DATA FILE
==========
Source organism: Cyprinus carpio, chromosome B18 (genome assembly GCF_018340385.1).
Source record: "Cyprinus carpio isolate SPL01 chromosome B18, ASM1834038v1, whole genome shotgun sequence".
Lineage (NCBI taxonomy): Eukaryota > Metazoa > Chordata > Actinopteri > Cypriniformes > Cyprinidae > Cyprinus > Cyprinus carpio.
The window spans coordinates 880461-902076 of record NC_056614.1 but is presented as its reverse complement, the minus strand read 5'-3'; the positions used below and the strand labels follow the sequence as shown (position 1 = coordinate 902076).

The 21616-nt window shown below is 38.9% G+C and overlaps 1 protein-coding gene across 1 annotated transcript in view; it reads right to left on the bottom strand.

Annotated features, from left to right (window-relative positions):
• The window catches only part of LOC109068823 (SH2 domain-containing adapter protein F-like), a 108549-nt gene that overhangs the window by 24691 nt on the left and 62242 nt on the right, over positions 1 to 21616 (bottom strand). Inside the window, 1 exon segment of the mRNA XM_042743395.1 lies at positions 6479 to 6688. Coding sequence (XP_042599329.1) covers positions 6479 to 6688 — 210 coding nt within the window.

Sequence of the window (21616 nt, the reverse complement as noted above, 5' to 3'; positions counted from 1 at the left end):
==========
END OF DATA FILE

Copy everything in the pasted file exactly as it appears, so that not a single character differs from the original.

Source organism: Cyprinus carpio, chromosome B18 (genome assembly GCF_018340385.1).
Source record: "Cyprinus carpio isolate SPL01 chromosome B18, ASM1834038v1, whole genome shotgun sequence".
Lineage (NCBI taxonomy): Eukaryota > Metazoa > Chordata > Actinopteri > Cypriniformes > Cyprinidae > Cyprinus > Cyprinus carpio.
The window spans coordinates 880461-902076 of record NC_056614.1 but is presented as its reverse complement, the minus strand read 5'-3'; the positions used below and the strand labels follow the sequence as shown (position 1 = coordinate 902076).

The 21616-nt window shown below is 38.9% G+C and overlaps 1 protein-coding gene across 1 annotated transcript in view; it reads right to left on the bottom strand.

Annotated features, from left to right (window-relative positions):
• The window catches only part of LOC109068823 (SH2 domain-containing adapter protein F-like), a 108549-nt gene that overhangs the window by 24691 nt on the left and 62242 nt on the right, over positions 1 to 21616 (bottom strand). Inside the window, 1 exon segment of the mRNA XM_042743395.1 lies at positions 6479 to 6688. Coding sequence (XP_042599329.1) covers positions 6479 to 6688 — 210 coding nt within the window.

Sequence of the window (21616 nt, the reverse complement as noted above, 5' to 3'; positions counted from 1 at the left end):